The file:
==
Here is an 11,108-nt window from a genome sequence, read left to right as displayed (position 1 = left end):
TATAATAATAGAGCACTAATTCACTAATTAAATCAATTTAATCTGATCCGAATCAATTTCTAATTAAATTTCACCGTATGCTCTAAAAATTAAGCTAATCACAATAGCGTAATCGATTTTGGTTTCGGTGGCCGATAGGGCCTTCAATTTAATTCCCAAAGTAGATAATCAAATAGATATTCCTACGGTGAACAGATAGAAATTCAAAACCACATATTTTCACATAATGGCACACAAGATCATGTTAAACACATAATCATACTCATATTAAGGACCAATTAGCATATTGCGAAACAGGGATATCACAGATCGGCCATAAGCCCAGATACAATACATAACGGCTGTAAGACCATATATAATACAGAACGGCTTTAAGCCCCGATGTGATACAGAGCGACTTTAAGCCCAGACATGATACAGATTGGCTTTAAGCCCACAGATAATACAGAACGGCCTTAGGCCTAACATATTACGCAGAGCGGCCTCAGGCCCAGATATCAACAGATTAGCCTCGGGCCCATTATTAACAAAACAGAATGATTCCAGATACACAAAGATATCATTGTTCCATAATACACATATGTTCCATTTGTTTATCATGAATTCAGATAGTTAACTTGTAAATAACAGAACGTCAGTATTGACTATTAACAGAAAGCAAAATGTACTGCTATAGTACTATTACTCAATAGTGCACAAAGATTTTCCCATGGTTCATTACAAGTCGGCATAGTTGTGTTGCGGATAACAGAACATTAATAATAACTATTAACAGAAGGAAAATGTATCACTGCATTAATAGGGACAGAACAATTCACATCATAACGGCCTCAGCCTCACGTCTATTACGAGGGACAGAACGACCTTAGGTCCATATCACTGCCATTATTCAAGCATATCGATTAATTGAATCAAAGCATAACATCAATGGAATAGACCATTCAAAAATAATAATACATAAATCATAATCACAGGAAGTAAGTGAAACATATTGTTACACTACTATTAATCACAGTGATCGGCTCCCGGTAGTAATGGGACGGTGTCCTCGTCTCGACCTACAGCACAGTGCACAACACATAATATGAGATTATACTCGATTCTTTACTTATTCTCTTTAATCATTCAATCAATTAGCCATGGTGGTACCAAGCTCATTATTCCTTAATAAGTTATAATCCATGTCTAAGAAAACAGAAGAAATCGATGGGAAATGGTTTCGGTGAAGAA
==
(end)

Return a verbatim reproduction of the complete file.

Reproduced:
Here is an 11,108-nt window from a genome sequence, read left to right as displayed (position 1 = left end):
TATAATAATAGAGCACTAATTCACTAATTAAATCAATTTAATCTGATCCGAATCAATTTCTAATTAAATTTCACCGTATGCTCTAAAAATTAAGCTAATCACAATAGCGTAATCGATTTTGGTTTCGGTGGCCGATAGGGCCTTCAATTTAATTCCCAAAGTAGATAATCAAATAGATATTCCTACGGTGAACAGATAGAAATTCAAAACCACATATTTTCACATAATGGCACACAAGATCATGTTAAACACATAATCATACTCATATTAAGGACCAATTAGCATATTGCGAAACAGGGATATCACAGATCGGCCATAAGCCCAGATACAATACATAACGGCTGTAAGACCATATATAATACAGAACGGCTTTAAGCCCCGATGTGATACAGAGCGACTTTAAGCCCAGACATGATACAGATTGGCTTTAAGCCCACAGATAATACAGAACGGCCTTAGGCCTAACATATTACGCAGAGCGGCCTCAGGCCCAGATATCAACAGATTAGCCTCGGGCCCATTATTAACAAAACAGAATGATTCCAGATACACAAAGATATCATTGTTCCATAATACACATATGTTCCATTTGTTTATCATGAATTCAGATAGTTAACTTGTAAATAACAGAACGTCAGTATTGACTATTAACAGAAAGCAAAATGTACTGCTATAGTACTATTACTCAATAGTGCACAAAGATTTTCCCATGGTTCATTACAAGTCGGCATAGTTGTGTTGCGGATAACAGAACATTAATAATAACTATTAACAGAAGGAAAATGTATCACTGCATTAATAGGGACAGAACAATTCACATCATAACGGCCTCAGCCTCACGTCTATTACGAGGGACAGAACGACCTTAGGTCCATATCACTGCCATTATTCAAGCATATCGATTAATTGAATCAAAGCATAACATCAATGGAATAGACCATTCAAAAATAATAATACATAAATCATAATCACAGGAAGTAAGTGAAACATATTGTTACACTACTATTAATCACAGTGATCGGCTCCCGGTAGTAATGGGACGGTGTCCTCGTCTCGACCTACAGCACAGTGCACAACACATAATATGAGATTATACTCGATTCTTTACTTATTCTCTTTAATCATTCAATCAATTAGCCATGGTGGTACCAAGCTCATTATTCCTTAATAAGTTATAATCCATGTCTAAGAAAACAGAAGAAATCGATGGGAAATGGTTTCGGTGAAGAA